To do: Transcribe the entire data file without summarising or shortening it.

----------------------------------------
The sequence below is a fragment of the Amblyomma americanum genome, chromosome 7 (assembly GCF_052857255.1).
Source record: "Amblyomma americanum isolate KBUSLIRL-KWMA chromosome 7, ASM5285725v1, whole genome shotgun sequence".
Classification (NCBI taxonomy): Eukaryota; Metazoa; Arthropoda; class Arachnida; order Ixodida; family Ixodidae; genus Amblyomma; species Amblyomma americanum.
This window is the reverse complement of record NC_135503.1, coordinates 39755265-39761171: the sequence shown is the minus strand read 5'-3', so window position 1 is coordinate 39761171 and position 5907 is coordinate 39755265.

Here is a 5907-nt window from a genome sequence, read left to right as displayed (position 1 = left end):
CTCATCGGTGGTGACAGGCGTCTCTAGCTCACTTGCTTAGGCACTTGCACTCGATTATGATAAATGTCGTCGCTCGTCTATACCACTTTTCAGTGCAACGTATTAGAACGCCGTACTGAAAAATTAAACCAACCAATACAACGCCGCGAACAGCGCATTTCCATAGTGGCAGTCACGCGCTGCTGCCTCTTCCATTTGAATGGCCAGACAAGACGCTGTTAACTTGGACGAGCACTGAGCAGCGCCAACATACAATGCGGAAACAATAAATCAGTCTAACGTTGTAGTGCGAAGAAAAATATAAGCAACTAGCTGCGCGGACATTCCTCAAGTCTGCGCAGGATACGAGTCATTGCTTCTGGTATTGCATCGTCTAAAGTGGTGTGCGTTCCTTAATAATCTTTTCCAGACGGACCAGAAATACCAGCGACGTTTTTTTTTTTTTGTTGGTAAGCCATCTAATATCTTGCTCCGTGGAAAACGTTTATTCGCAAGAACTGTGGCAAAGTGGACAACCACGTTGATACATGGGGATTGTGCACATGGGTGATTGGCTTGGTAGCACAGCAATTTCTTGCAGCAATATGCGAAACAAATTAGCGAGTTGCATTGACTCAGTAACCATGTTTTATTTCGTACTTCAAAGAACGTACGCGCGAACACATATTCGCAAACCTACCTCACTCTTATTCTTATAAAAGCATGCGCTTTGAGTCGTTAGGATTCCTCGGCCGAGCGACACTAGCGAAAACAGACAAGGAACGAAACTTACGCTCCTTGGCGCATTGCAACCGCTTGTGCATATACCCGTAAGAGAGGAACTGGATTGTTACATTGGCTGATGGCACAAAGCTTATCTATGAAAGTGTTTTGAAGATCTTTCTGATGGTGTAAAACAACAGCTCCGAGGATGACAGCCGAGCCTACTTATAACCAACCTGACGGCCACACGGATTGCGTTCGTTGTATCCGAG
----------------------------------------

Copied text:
The sequence below is a fragment of the Amblyomma americanum genome, chromosome 7 (assembly GCF_052857255.1).
Source record: "Amblyomma americanum isolate KBUSLIRL-KWMA chromosome 7, ASM5285725v1, whole genome shotgun sequence".
Classification (NCBI taxonomy): Eukaryota; Metazoa; Arthropoda; class Arachnida; order Ixodida; family Ixodidae; genus Amblyomma; species Amblyomma americanum.
This window is the reverse complement of record NC_135503.1, coordinates 39755265-39761171: the sequence shown is the minus strand read 5'-3', so window position 1 is coordinate 39761171 and position 5907 is coordinate 39755265.

Here is a 5907-nt window from a genome sequence, read left to right as displayed (position 1 = left end):
CTCATCGGTGGTGACAGGCGTCTCTAGCTCACTTGCTTAGGCACTTGCACTCGATTATGATAAATGTCGTCGCTCGTCTATACCACTTTTCAGTGCAACGTATTAGAACGCCGTACTGAAAAATTAAACCAACCAATACAACGCCGCGAACAGCGCATTTCCATAGTGGCAGTCACGCGCTGCTGCCTCTTCCATTTGAATGGCCAGACAAGACGCTGTTAACTTGGACGAGCACTGAGCAGCGCCAACATACAATGCGGAAACAATAAATCAGTCTAACGTTGTAGTGCGAAGAAAAATATAAGCAACTAGCTGCGCGGACATTCCTCAAGTCTGCGCAGGATACGAGTCATTGCTTCTGGTATTGCATCGTCTAAAGTGGTGTGCGTTCCTTAATAATCTTTTCCAGACGGACCAGAAATACCAGCGACGTTTTTTTTTTTTTGTTGGTAAGCCATCTAATATCTTGCTCCGTGGAAAACGTTTATTCGCAAGAACTGTGGCAAAGTGGACAACCACGTTGATACATGGGGATTGTGCACATGGGTGATTGGCTTGGTAGCACAGCAATTTCTTGCAGCAATATGCGAAACAAATTAGCGAGTTGCATTGACTCAGTAACCATGTTTTATTTCGTACTTCAAAGAACGTACGCGCGAACACATATTCGCAAACCTACCTCACTCTTATTCTTATAAAAGCATGCGCTTTGAGTCGTTAGGATTCCTCGGCCGAGCGACACTAGCGAAAACAGACAAGGAACGAAACTTACGCTCCTTGGCGCATTGCAACCGCTTGTGCATATACCCGTAAGAGAGGAACTGGATTGTTACATTGGCTGATGGCACAAAGCTTATCTATGAAAGTGTTTTGAAGATCTTTCTGATGGTGTAAAACAACAGCTCCGAGGATGACAGCCGAGCCTACTTATAACCAACCTGACGGCCACACGGATTGCGTTCGTTGTATCCGAG